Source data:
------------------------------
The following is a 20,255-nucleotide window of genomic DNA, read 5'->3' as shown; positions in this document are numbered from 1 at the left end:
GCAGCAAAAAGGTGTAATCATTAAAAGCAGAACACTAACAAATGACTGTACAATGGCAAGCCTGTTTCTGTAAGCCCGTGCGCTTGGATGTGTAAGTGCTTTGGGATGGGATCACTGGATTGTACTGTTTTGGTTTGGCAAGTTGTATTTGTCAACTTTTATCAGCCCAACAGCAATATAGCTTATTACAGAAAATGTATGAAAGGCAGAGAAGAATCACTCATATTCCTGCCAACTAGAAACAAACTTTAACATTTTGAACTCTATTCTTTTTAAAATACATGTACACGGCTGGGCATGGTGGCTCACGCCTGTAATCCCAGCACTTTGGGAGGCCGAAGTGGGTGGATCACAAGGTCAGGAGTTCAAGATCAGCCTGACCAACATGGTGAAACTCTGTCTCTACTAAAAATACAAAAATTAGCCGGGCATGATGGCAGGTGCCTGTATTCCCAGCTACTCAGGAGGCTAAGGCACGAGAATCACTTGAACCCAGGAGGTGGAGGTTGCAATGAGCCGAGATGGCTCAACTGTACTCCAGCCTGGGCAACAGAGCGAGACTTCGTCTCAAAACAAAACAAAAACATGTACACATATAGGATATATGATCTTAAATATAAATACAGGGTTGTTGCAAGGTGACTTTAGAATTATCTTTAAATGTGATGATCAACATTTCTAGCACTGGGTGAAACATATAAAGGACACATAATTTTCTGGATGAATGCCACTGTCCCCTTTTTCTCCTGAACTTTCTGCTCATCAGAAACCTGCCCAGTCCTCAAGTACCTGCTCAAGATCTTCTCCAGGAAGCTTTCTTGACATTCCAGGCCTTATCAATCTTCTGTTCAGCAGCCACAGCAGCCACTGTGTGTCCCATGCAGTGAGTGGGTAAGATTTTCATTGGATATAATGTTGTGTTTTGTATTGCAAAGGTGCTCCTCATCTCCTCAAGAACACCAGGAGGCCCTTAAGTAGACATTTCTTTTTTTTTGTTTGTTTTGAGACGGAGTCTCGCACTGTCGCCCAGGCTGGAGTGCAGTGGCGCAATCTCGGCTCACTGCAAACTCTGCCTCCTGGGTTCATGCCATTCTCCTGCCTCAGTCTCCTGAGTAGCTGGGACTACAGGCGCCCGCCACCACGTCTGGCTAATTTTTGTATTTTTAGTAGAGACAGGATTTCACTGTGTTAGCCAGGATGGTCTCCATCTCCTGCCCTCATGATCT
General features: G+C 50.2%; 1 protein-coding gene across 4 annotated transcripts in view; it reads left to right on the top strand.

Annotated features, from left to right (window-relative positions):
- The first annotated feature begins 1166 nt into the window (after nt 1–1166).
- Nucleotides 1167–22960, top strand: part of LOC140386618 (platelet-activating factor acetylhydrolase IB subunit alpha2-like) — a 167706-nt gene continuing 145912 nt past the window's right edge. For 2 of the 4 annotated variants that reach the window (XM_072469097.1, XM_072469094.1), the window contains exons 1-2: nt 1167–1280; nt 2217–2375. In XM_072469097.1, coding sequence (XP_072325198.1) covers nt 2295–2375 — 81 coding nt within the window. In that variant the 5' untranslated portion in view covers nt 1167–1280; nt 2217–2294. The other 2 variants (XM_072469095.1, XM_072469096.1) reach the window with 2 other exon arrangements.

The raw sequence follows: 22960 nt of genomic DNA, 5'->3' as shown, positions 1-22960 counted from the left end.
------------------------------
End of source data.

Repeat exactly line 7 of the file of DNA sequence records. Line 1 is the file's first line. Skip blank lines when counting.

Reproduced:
The raw sequence follows: 22960 nt of genomic DNA, 5'->3' as shown, positions 1-22960 counted from the left end.